Case filed against Indian man for ‘molesting’ Bollywood actress

Zaira Wasim
Updated 12 December 2017
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Case filed against Indian man for ‘molesting’ Bollywood actress

MUMBAI: Indian police have filed a sexual assault case against an airline passenger after a 17-year-old Bollywood actress said the male passenger had molested her during a late New Delhi-Mumbai flight, police said on Monday.
Zaira Wasim was seen sobbing in a video she posted to her Instagram site after getting off a Vistara flight during which, she has alleged, the passenger sitting on the seat behind her attacked her.
“He kept nudging my shoulder and continued to move his foot up and down my back and neck,” Wasim said in the post. “Is this how we are going to take care of girls?”
The video sparked outrage on social media, where fans came out in support of the actress, who shot to fame through her role as a child wrestler in the 2016 blockbuster Bollywood drama “Dangal.”
Police have registered a case against a man identified as Vikas Sachdeva, under Section 354 — for assault or criminal force to woman with intent to outrage her modesty — and the Protection of Children from Sexual Offences Act, a Mumbai police control room official said.
“We are investigating fully and will support Zaira in every way required,” said Vistara chief strategy and commercial officer Sanjiv Kapoor.
“We have zero tolerance for this kind of thing.”
Neither Sachdeva or his lawyers could be reached for comment.
Local media reported his wife, Divya Sachdeva, saying her husband was innocent and that he was returning from a funeral and had been asleep on the flight. She accused Wasim of having made the allegations for publicity.
A spokeswoman for the airline said it had provided details to the police and aviation authorities and its senior management had flown to Mumbai to assist Wasim in the investigation. “We are deeply concerned and regret the unfortunate experience Ms. Zaira Wasim had onboard our flight last night.”
 


Two rhinos die in Chad after being relocated from S.Africa

Updated 21 October 2018
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Two rhinos die in Chad after being relocated from S.Africa

JOHANNESBURG: Two of six critically endangered black rhinos have died of unknown causes five months after being flown from South Africa to Chad in a pioneering project to re-introduce the animals, officials said Sunday.
Rhinos in Chad were wiped out by poaching nearly 50 years ago, and the six rhinos were intended to establish a new population in the country after intensive anti-poaching measures were put in place to protect them.
“We can confirm that these two rhinos (a male and a female) were not poached,” the South African environment department and Chad government said in a joint statement. “However, the exact cause of death is not yet known.”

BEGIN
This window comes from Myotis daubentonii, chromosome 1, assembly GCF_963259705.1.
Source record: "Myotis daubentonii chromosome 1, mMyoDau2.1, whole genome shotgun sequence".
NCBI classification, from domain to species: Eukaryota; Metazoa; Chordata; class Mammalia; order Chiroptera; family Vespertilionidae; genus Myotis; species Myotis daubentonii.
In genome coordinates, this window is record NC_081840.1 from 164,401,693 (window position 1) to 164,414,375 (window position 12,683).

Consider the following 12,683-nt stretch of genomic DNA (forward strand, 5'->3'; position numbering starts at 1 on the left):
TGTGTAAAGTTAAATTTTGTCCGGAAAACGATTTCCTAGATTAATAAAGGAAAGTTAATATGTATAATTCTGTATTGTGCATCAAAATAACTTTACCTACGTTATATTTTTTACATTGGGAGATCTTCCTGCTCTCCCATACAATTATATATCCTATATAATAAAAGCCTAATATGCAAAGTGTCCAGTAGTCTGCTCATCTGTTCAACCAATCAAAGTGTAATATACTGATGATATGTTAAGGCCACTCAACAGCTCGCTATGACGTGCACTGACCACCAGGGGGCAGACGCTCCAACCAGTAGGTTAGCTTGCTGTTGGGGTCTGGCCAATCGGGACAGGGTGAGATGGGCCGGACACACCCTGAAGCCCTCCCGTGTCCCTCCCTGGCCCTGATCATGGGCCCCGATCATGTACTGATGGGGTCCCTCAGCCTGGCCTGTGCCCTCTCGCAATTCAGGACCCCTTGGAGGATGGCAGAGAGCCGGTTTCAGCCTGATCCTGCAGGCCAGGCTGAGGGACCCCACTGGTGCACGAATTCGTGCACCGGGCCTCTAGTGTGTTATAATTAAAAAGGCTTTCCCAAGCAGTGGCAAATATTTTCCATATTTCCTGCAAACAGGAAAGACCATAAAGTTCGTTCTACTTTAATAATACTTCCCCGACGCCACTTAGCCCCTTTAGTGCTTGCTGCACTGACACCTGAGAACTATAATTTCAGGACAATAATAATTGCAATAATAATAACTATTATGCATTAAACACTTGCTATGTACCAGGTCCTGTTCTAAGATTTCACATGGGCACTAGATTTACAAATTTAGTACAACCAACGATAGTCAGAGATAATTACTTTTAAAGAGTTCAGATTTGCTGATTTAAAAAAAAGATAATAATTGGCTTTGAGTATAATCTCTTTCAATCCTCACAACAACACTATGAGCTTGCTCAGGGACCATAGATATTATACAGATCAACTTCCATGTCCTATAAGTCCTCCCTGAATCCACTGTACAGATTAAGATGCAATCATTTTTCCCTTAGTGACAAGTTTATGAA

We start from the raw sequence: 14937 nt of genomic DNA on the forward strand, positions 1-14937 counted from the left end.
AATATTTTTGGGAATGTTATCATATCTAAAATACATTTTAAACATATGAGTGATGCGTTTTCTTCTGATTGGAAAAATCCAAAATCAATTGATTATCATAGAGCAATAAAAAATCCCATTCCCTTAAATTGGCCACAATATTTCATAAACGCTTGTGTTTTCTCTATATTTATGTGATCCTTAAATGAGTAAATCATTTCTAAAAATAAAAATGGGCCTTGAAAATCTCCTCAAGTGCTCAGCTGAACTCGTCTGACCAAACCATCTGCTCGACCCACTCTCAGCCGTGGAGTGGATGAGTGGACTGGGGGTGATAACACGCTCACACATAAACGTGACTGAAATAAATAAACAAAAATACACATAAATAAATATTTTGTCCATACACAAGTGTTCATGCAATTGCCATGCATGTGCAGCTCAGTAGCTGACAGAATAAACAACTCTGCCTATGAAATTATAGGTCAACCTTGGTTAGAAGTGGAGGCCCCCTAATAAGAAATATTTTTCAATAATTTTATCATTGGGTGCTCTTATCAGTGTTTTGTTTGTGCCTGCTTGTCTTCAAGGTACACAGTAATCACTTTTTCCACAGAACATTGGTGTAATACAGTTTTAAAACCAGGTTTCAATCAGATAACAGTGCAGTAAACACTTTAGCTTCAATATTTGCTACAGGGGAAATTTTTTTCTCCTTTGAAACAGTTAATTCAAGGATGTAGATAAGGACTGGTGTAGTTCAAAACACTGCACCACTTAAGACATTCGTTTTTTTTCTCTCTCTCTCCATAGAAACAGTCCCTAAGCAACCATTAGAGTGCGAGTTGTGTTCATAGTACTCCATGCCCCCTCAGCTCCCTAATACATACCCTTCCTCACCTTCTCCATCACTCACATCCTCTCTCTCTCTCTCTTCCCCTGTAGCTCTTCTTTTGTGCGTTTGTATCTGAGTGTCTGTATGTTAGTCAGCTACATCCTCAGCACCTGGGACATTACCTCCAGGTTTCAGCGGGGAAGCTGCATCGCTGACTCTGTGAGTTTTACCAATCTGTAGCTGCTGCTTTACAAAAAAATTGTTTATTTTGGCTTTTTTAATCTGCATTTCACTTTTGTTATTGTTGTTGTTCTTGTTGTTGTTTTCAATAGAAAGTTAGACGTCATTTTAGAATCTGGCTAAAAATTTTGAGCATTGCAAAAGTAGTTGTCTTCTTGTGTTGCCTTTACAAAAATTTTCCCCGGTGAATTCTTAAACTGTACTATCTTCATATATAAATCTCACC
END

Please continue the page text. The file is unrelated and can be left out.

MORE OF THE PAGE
In July, there was widespread outrage and a bitter row over responsibility when 11 black rhinos in Kenya died after being transferred to a new sanctuary, mainly due to toxic levels of salt in borehole drinking water.
The rhinos in Chad had been roaming free in Zakouma National Park since late August after a gradual acclimatization process that saw them first released into small enclosures.
The carcasses of the cow and bull were discovered on October 15.
The surviving four rhinos are being closely monitored, the statement said, adding that a specialist veterinarian had traveled to the park to conduct postmortems.
It said the cause of death would be announced as soon as possible.
In May, the six rhinos were sedated with darts, put in special ventilated steel crates and driven under police escort from Addo park in South Africa to Port Elizabeth airport.
They were then flown to Chad on a 3,000-mile (4,800-kilometer) flight, accompanied by a team of vets checking their stress levels.
The high-profile transfer, which took two years of planning, was hailed as major conservation breakthrough, with translocation organizer African Parks describing it as a “truly hopeful story.”
There are fewer than 25,000 rhinos left in the wild in Africa due to a surge in poaching, and only 5,000 of them are black rhinos.
Black rhinos are rated as critically endangered by the International Union for Conservation of Nature.
Rhinos are targeted to feed a booming demand for rhino horn in China, Vietnam and other Asian countries, where it is believed to have medicinal qualities.
Northern white rhinos disappeared from Chad several decades ago and the last western black rhino was recorded there in 1972, after decades of poaching pushed both subspecies to local extinction.
Rhinos were re-introduced to Rwanda in 2017.